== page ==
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Witch On The Roof Plans

The Framework

1) Start with the Main Support Post (fig. #1 & fig. #2). I constructed mine with 2x4ís, the main post is 4'. The height of the post is variable depending on where you attach the prop to your roof. The closer to the top, the shorter the post can be. The main post and 2 angle supports are "sandwiched" between 2 bottom rails, all of which are secured together with screws.

2) Secure the Main Support Post to a Plywood Base by attaching hinges from one of the bottom rails to the base (fig. #3 & fig. #4). The hinges should be on the side of the post that will be facing up toward the top of the roof. The hinges are necessary to allow for the Main Support Post to adjust to the angle of the roof (more on adjusting the post angle below).

3) To create the body framework for the prop, start by attaching an Upper Leg Frame near the top of the Main Post. Since the prop will be covered from the waist down with a long skirt, there's no need for full legs. Construct the Upper Leg Frame from 1x3ís in a |_| shape (fig. #5 and fig. #6) and attach it so that the frame is on a slight upward angle. This is so the prop will have the appearance of having its knees raised up. I also secured a small brace in between the leg frame near the ends to keep the sides from bending in.

4) Continue constructing the body framework by attaching 2 1x3ís to the top of the Main Support Post (fig. #7). This will form the propís "backbone" and should be on an angle to give the appearance that it is leaning forward. Across the "backbone", attach a plywood Backboard cut into a "torso" shape (fig. #8 and fig. #9). This will provide a base to wrap the foam rubber onto when filling out the prop, plus it sets the upper body shape. In these photos, I have a small motor attached at the top of the "backbone" that will turn the props head from side to side. Otherwise, simply secure a piece of PVC tubing in between the ends of the 1x3's onto which you can attach a styrofoam wig head.

The Figure

5) To fill out the prop, wrap the framework in foam rubber, which you can find in rolls at most discount stores. You can staple the foam directly to the frame and also secure it with strips of duct tape (fig. #10 and fig. #11).

6) Secure the broom to the Main Support Post at an upward angle just below the Upper Leg Frame (fig. #12). At this point, you may want to paint the Main Post and Plywood Base black before finishing the figure.

7) The props arms need to remain flexible and are made with rolled up pieces of foam rubber which are then inserted into the sleeves of the props clothing (fig. #13). The hands are then stapled to the handle of the broom.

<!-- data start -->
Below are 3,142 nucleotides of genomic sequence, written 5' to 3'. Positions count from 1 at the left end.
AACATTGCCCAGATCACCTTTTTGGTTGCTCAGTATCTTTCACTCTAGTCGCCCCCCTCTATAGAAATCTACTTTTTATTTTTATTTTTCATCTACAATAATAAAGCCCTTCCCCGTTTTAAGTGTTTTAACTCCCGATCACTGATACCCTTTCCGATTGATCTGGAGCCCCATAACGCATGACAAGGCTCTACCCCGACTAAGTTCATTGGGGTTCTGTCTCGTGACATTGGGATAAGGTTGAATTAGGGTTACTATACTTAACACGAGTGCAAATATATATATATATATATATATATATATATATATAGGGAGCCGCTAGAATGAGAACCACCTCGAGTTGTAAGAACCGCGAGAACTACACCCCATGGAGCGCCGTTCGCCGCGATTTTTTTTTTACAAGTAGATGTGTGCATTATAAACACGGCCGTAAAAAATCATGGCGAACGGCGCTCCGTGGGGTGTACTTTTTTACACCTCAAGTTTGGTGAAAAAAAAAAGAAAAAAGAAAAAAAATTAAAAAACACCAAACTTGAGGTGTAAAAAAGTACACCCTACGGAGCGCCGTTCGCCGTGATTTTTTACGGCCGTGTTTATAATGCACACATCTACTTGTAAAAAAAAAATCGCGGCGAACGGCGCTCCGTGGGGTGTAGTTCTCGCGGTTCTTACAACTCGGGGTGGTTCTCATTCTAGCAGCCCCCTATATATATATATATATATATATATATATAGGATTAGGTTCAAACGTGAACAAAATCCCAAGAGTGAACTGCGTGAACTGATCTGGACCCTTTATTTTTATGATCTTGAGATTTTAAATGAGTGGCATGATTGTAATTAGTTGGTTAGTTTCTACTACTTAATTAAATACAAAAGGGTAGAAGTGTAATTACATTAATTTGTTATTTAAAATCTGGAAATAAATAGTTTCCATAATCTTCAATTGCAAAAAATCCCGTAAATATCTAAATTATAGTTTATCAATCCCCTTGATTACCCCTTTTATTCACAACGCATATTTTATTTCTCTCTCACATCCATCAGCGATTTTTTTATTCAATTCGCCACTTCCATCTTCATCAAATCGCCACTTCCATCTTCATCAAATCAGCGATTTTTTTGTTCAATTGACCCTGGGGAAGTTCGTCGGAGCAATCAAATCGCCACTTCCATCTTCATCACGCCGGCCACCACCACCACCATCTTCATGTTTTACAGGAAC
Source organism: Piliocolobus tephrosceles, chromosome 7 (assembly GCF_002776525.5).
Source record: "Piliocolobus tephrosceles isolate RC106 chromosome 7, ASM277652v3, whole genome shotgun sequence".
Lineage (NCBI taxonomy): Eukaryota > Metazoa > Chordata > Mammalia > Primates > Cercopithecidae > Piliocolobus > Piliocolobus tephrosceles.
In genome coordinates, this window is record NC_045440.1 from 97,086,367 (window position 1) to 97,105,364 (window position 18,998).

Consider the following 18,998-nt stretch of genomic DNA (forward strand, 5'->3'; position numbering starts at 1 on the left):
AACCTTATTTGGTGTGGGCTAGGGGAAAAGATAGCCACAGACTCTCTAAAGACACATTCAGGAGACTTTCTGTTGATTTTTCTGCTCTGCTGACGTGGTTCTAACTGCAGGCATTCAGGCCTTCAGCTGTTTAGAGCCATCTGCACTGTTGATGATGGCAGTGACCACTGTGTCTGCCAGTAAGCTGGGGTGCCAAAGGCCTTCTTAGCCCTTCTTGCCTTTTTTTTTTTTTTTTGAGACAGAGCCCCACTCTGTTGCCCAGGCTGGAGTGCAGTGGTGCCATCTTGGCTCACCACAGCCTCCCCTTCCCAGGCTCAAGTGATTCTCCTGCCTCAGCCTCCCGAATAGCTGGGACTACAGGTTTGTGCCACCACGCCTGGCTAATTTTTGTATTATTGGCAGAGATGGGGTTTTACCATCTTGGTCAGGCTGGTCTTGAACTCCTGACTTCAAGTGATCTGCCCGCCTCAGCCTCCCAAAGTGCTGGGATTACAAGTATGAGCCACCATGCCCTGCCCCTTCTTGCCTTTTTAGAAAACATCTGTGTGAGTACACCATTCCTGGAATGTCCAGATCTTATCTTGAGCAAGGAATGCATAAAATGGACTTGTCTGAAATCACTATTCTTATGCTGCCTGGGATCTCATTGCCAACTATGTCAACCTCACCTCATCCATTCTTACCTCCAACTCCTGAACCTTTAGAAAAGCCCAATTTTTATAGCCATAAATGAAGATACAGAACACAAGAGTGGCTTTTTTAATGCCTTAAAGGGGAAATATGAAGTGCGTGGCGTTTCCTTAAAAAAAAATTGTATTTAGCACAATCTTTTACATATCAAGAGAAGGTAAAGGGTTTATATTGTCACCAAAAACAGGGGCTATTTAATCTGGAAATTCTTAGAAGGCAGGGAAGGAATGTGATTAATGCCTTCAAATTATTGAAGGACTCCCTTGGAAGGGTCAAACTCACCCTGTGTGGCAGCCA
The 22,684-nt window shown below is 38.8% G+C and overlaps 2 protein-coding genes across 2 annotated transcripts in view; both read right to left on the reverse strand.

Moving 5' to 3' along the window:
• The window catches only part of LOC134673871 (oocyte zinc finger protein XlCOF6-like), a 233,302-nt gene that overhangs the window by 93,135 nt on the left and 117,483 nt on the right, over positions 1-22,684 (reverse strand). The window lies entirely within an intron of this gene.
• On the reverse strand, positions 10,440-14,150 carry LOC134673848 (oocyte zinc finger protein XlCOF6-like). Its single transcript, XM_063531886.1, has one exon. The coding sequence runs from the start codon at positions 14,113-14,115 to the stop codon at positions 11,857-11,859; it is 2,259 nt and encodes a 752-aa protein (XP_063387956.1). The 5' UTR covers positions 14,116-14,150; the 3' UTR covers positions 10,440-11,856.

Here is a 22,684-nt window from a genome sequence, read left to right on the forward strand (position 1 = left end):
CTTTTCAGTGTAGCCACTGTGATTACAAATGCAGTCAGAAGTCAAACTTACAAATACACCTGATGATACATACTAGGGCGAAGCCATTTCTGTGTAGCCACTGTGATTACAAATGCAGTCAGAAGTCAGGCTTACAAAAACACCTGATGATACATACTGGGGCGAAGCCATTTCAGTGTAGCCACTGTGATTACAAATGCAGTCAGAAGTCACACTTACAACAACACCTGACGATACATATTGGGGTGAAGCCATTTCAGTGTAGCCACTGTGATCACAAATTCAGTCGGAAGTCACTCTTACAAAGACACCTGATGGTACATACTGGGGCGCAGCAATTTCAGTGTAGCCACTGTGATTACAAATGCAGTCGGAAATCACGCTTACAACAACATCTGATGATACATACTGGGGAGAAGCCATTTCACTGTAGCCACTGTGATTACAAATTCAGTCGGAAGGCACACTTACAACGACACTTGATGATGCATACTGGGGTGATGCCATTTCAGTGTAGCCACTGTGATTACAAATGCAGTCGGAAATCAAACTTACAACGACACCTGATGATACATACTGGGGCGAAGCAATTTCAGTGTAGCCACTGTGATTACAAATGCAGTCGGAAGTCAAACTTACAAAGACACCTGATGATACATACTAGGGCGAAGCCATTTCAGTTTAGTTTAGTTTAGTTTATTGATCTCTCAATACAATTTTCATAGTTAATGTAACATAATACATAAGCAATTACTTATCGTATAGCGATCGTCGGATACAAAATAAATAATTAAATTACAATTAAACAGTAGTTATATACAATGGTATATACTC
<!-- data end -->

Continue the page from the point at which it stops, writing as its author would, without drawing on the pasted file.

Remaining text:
8) The prop is completed with a long skirt covering the Upper Leg Frame and a Cape. A mask and hat are attached to the styrofoam wig head. I would recommend using long nails pushed through the mask and hat directly into the wig head since the prop will be subjected to wind (fig. #14).


9) A piece of strapping with a flood light attachment secured to it can be screwed onto the base of the Main Post to light the prop from below (fig. #15).

Attaching the Base to the Roof

(note: these figures are still some of the orginals that I first posted with the plans for this prop. I haven't replaced them yet with photos, so the figure numbers referenced are off)

10) At this point you can decide how you want to attach the Plywood Base to the roof. You can screw the base directly into the roof, however, you will have to remove it and reattach it each year. To avoid having multiple screw holes in your roof, first screw in 2 wood slats (fig. #3). On each slat, have 2 bolts facing upwards with the head of the bolt under the slat against the roof. Drill 4 holes in the Plywood Base to allow the bolts to pass through and secure it down with nuts and washers (fig. #4). This method will make attaching and removing the base easier. The wooden slats can remain on the roof year round.

Adjusting the Post Angle

11) To adjust the angle of the Main Support Post, ensure that you have attached it to the Plywood Base with the hinges facing up toward the top of the roof (fig. #5). Lean the post forward until it is straight and use wood shims under the bottom rails for support (fig. #6). The shims need to be nailed or screwed into the base. A support rod is also attached from the front of the Main Support Post to the Plywood Base.